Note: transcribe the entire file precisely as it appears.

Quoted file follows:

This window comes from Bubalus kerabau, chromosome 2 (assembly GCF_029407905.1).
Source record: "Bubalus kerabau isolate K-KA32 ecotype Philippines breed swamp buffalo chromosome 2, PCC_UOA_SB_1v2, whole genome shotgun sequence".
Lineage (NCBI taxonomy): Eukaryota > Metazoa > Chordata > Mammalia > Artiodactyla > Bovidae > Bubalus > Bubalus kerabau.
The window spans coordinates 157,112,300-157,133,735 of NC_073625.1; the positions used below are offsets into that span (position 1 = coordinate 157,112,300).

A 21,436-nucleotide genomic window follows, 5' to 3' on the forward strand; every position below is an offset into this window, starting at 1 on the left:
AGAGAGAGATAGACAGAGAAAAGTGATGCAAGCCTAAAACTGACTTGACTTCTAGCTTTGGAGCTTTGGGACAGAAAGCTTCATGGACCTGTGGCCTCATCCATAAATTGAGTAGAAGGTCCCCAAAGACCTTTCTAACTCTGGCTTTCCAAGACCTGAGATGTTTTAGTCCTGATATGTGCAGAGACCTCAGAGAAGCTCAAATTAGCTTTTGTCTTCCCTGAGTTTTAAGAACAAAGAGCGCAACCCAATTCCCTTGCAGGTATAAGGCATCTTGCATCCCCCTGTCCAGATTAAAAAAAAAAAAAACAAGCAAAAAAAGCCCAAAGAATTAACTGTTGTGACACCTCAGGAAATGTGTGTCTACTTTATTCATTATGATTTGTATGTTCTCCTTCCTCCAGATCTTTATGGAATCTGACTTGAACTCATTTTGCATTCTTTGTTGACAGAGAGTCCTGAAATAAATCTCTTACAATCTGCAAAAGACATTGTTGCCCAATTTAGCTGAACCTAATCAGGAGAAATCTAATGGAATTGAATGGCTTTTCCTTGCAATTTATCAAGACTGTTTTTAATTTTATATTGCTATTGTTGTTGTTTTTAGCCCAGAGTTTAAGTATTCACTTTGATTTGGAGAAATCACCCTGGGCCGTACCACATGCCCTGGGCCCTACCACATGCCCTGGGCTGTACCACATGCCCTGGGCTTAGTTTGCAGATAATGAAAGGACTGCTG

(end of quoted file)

This window comes from Bubalus kerabau, chromosome 2 (assembly GCF_029407905.1).
Source record: "Bubalus kerabau isolate K-KA32 ecotype Philippines breed swamp buffalo chromosome 2, PCC_UOA_SB_1v2, whole genome shotgun sequence".
Lineage (NCBI taxonomy): Eukaryota > Metazoa > Chordata > Mammalia > Artiodactyla > Bovidae > Bubalus > Bubalus kerabau.
The window spans coordinates 157,112,300-157,133,735 of NC_073625.1; the positions used below are offsets into that span (position 1 = coordinate 157,112,300).

A 21,436-nucleotide genomic window follows, 5' to 3' on the forward strand; every position below is an offset into this window, starting at 1 on the left:
AGAGAGAGATAGACAGAGAAAAGTGATGCAAGCCTAAAACTGACTTGACTTCTAGCTTTGGAGCTTTGGGACAGAAAGCTTCATGGACCTGTGGCCTCATCCATAAATTGAGTAGAAGGTCCCCAAAGACCTTTCTAACTCTGGCTTTCCAAGACCTGAGATGTTTTAGTCCTGATATGTGCAGAGACCTCAGAGAAGCTCAAATTAGCTTTTGTCTTCCCTGAGTTTTAAGAACAAAGAGCGCAACCCAATTCCCTTGCAGGTATAAGGCATCTTGCATCCCCCTGTCCAGATTAAAAAAAAAAAAAACAAGCAAAAAAAGCCCAAAGAATTAACTGTTGTGACACCTCAGGAAATGTGTGTCTACTTTATTCATTATGATTTGTATGTTCTCCTTCCTCCAGATCTTTATGGAATCTGACTTGAACTCATTTTGCATTCTTTGTTGACAGAGAGTCCTGAAATAAATCTCTTACAATCTGCAAAAGACATTGTTGCCCAATTTAGCTGAACCTAATCAGGAGAAATCTAATGGAATTGAATGGCTTTTCCTTGCAATTTATCAAGACTGTTTTTAATTTTATATTGCTATTGTTGTTGTTTTTAGCCCAGAGTTTAAGTATTCACTTTGATTTGGAGAAATCACCCTGGGCCGTACCACATGCCCTGGGCCCTACCACATGCCCTGGGCTGTACCACATGCCCTGGGCTTAGTTTGCAGATAATGAAAGGACTGCTG